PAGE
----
Before long, however, the drink became a favorite of the well-heeled of the South. Given that ice was hard to come by until the mid-19th century, the mint julep was essentially an aristocratic drink. By the 1830s it was often made with cognac or some other quality brandy by those who could afford the added extravagance.
The first clear recipe we have dates back to 1839 and calls for “equal portions of peach and common brandy,” and comes from Capt. Frederick Marryat, an Englishman chronicling his travels through the United States. A few years after this publication, however, Marryat found his way to the original Willard Hotel, where he was to receive an education in the mint julep from Sen. Henry Clay of Kentucky.
The Virginia-born Clay had represented Kentucky for close to 50 years already, and loved nothing more than to educate Northerners on the finer sensibilities of the South. As the thought of the rum or brandy mint julep was obviously too much for Clay, he set about demonstrating to Marryat the errors of his ways.
It is fortunate for us that Clay did this, because his lecture and demonstration for Marryat, replete with silver bar paraphernalia, helped spread the familiarity and popularity of the bourbon mint julep. The recipe Clay left for posterity is the closest thing to an “official” Southern-style mint julep recipe that exists today, and with minor adjustment, is the official house drink of the Round Robin Bar of the Willard InterContinental Hotel. Here is Hewes’ recipe:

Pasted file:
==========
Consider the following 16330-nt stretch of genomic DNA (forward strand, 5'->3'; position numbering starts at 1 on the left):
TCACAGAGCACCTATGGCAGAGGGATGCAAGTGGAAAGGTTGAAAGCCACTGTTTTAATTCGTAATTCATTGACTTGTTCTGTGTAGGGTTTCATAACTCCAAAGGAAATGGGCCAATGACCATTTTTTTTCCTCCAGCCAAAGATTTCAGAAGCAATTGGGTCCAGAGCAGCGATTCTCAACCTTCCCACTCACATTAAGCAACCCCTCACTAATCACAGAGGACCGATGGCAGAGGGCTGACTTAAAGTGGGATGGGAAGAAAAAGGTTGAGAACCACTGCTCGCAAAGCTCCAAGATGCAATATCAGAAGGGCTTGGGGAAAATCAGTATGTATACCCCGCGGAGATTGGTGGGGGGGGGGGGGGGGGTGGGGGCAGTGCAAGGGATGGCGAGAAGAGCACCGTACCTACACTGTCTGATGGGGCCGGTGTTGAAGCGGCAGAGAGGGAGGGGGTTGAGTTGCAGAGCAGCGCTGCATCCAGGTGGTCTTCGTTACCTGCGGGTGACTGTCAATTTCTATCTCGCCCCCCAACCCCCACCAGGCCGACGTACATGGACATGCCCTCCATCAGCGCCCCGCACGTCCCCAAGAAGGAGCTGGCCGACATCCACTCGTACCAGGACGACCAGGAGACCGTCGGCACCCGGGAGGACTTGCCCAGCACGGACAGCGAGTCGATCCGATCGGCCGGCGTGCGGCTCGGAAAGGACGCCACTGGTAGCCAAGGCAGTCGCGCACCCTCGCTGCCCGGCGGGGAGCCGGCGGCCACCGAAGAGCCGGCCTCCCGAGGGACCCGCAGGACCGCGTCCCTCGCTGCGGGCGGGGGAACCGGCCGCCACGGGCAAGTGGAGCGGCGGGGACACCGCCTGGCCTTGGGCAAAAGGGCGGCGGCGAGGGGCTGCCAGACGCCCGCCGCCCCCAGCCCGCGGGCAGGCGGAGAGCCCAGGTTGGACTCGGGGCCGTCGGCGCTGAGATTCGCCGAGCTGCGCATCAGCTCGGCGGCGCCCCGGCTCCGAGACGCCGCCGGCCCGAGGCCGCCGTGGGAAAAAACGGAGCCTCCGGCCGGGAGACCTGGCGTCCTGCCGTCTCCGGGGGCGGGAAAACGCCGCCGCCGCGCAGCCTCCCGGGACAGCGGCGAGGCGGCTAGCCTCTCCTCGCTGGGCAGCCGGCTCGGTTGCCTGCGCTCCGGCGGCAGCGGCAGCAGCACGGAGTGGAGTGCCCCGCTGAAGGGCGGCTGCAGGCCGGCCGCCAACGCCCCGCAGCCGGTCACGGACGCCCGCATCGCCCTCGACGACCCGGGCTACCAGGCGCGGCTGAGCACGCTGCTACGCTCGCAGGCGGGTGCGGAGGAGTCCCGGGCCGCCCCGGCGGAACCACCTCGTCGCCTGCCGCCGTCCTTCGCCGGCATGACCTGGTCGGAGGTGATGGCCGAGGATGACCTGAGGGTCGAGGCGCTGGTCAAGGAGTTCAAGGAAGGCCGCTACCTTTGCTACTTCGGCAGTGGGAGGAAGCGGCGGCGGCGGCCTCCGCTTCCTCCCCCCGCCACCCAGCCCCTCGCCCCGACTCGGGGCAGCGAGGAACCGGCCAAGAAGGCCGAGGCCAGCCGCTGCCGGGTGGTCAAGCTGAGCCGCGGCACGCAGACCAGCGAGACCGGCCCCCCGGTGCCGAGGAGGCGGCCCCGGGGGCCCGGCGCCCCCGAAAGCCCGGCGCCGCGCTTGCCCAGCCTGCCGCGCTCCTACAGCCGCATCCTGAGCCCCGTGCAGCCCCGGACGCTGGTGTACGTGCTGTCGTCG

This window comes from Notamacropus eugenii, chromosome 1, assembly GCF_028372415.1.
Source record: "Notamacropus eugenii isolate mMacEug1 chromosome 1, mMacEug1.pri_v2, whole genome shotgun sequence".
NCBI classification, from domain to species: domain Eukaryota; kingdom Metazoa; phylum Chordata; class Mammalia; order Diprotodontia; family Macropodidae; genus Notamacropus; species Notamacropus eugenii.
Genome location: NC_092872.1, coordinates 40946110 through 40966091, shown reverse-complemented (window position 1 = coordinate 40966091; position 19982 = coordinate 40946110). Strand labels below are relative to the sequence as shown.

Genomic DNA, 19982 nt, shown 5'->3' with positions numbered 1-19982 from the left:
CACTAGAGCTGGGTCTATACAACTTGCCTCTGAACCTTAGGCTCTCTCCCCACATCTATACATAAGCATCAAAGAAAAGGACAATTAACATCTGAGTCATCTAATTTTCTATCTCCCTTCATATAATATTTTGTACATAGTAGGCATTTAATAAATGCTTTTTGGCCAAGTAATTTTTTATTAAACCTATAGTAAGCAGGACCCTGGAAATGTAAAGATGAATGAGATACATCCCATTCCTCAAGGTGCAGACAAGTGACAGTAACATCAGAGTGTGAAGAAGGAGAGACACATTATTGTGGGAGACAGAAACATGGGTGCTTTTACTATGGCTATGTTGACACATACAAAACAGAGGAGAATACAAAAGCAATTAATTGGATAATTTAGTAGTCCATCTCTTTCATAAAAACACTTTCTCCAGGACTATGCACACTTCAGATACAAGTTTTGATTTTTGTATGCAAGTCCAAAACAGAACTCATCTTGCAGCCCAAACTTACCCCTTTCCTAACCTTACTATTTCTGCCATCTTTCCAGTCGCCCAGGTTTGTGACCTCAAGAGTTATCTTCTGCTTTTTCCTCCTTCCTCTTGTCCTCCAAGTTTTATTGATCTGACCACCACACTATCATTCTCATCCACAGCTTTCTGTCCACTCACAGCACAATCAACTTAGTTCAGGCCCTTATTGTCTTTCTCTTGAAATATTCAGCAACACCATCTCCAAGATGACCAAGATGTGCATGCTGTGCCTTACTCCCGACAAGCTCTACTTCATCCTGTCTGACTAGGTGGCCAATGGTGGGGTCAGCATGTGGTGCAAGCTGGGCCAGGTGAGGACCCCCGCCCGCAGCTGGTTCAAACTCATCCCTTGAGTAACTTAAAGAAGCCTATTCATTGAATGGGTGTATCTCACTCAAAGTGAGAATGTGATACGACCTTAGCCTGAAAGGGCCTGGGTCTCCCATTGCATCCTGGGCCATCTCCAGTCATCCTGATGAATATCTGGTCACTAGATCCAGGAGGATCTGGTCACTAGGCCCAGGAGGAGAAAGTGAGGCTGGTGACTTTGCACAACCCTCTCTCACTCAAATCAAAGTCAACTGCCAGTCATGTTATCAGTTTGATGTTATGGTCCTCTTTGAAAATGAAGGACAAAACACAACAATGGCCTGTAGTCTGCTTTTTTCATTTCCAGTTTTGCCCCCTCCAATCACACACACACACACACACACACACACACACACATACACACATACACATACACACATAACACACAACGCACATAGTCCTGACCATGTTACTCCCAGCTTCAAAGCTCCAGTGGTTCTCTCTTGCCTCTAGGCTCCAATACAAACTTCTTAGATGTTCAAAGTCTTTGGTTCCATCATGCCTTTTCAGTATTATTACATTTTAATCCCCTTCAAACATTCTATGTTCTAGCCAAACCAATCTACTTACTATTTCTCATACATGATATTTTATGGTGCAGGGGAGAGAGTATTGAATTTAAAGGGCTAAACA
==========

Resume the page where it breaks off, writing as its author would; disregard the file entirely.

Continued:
Place eight to 10 red-stemmed mint leaves, one teaspoon of granulated sugar and an ounce of bourbon (we prefer Maker’s Mark for this) in the bottom of a collins glass or a julep glass or a tall bar glass, and lightly muddle this using the heel of a butter knife until it forms a tea. Fill the glass halfway with finely crushed or cracked ice, and then vigorously stir using the business end of the butter knife to cut through the mix and ensure that the taste will be uniform throughout. Add another heaping of the ice, keeping it tightly packed almost like a snow cone. Pour in equal measures of bourbon and sparkling branch water (like San Pellegrino). Garnish with a fresh sprig of mint to which the stem has been bruised (to release a bit more of that mint flavor), add a twist of lemon peel, and then dust the top with granulated sugar. Serve with two short stirrer straws so that you have to put your nose right into the bouquet to sip it. L’Chaim!